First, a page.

As Washington decides whether to intervene more assertively in Syria, the civil war there has once again spilled across the country’s borders. Last week, armed groups affiliated with the Free Syrian Army clashed with an Iraqi army convoy that was defending Syrian government troops near the Rabia-Yaarabiya border crossing. The result was 62 Syrian and nine Iraqi soldiers killed or wounded along with six members of the FSA.
In response to these events, the Iraqi government announced the formation of a new Iraqi Army unit in the city of Sinjar located along the areas disputed by Arabs and Kurds in Nineveh province bordering Syria. The Iraqi government justified this deployment due to fears of further infiltration of Iraq’s borders by Syrian opposition forces allied with Jabhat Al-Nusra. These developments further escalated tensions between the Iraqi government and the Kurdish Regional Government in the disputed territories that have been simmering since November when confrontations near Kirkuk resulted in the deaths of 11 people. These events show how the crisis in Syria is simultaneous serving to further destabilize the situation in Iraq.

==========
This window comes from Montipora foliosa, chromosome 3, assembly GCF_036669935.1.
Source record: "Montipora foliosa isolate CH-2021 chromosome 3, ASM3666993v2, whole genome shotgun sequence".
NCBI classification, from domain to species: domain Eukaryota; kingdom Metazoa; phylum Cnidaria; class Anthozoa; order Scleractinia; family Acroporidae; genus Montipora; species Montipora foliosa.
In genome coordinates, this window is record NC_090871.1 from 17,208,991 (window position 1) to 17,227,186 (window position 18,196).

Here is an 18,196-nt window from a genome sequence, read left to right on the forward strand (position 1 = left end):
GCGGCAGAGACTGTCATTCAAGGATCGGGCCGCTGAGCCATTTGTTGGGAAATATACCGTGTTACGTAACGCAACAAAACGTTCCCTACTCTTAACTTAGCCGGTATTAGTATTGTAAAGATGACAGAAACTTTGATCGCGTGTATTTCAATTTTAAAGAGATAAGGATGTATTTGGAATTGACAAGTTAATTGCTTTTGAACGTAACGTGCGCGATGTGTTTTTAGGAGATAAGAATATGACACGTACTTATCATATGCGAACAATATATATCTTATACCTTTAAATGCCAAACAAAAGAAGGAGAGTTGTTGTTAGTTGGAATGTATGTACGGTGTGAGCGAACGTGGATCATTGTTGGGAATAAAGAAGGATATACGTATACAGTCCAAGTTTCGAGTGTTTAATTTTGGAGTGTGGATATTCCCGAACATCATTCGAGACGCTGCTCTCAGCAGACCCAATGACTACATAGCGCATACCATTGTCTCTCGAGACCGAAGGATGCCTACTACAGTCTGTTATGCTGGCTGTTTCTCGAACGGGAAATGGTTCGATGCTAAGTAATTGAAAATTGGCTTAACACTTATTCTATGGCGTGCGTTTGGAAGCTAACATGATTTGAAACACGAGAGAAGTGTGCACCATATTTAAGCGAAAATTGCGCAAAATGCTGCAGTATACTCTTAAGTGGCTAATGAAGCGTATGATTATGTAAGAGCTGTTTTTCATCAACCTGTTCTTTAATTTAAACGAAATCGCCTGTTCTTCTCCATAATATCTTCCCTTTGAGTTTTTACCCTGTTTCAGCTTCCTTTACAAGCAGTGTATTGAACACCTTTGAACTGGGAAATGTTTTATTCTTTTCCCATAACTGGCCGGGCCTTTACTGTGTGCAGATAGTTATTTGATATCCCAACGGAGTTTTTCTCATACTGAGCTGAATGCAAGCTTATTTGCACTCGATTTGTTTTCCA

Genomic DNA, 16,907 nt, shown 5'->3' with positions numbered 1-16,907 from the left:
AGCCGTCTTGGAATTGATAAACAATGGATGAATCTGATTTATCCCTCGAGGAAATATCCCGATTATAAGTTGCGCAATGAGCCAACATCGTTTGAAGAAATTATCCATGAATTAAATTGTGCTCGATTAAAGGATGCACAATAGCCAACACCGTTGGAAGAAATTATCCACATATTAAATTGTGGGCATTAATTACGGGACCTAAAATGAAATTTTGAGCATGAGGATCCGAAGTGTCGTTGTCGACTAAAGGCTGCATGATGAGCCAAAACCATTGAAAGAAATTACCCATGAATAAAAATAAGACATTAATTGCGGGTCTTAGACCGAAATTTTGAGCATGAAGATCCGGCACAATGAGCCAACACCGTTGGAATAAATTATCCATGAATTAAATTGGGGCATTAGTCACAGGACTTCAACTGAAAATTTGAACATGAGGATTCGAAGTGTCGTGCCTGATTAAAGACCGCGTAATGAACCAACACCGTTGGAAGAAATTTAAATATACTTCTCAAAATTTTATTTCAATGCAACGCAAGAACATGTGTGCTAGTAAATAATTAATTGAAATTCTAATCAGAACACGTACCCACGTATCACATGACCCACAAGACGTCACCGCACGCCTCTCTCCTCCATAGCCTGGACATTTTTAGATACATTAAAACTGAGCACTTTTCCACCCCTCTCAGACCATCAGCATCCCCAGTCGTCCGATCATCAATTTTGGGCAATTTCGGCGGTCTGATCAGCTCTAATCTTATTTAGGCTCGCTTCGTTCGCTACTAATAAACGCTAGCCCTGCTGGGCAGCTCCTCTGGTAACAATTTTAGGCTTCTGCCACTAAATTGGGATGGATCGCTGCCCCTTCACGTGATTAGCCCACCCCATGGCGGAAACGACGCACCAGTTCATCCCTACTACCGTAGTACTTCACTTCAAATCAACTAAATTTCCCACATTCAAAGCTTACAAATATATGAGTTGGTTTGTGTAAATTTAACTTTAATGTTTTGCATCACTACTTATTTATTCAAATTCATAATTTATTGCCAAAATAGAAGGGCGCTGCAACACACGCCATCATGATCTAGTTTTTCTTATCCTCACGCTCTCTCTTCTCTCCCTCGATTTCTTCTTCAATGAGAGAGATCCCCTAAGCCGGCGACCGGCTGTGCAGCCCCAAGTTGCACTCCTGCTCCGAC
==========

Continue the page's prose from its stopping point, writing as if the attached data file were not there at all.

Somehow amidst these developments, Iraqi Prime Minister Maliki found time to host Egyptian Prime Minister Kandil and discuss economic and energy issues, despite the Muslim Brotherhood led government’s support of the rebels in Syria. Further complicating the situation are upcoming Iraqi provincial elections on April 20th, along with continued protests in Iraq’s predominantly Sunni areas against the authoritarian nature of the Iraqi central government.
So what are we to conclude from all of these simultaneous events? 1) Iraq feels incredibly vulnerable to the effects of a destabilized Syria – so much so, that it is reluctantly being pushed further into the Iranian orbit. Washington should capitalize on this insecurity and help its “strategic partner” reintegrate with the GCC and the Sunni Arab world instead. Iraq’s recent hosting of the Arab League Summit and its high level talks with Egypt make for good starting points. 2) Any decision Washington makes regarding the level of support it decides to provide the Syrian rebels should take into account conclusion number one above. 3) Finally, Iraq is not immune to the Arab Awakening. Maliki’s heavy handed moves to quell the Sunni protests and consolidate power at the expense of the country’s independent institutions have not gone unnoticed. Iraq is dangerously close to no longer choosing to “solve” its problems through the political process instead of through violence as the U.S. has touted since the withdrawal of its military forces.
The Obama administration’s rush to declare Iraq a success and shift to other policy priorities in the Middle East such as Syria and Egypt ignores the fact that all three are interrelated. Washington is wise to resist military escalation in the region, but this is no excuse to bury its head in the sand and ignore how the internal politics in one country can spillover into the wider region.
Please note that the views expressed in this piece do not represent the official policy or position of the National Defense University, the Department of Defense, or the U.S. government.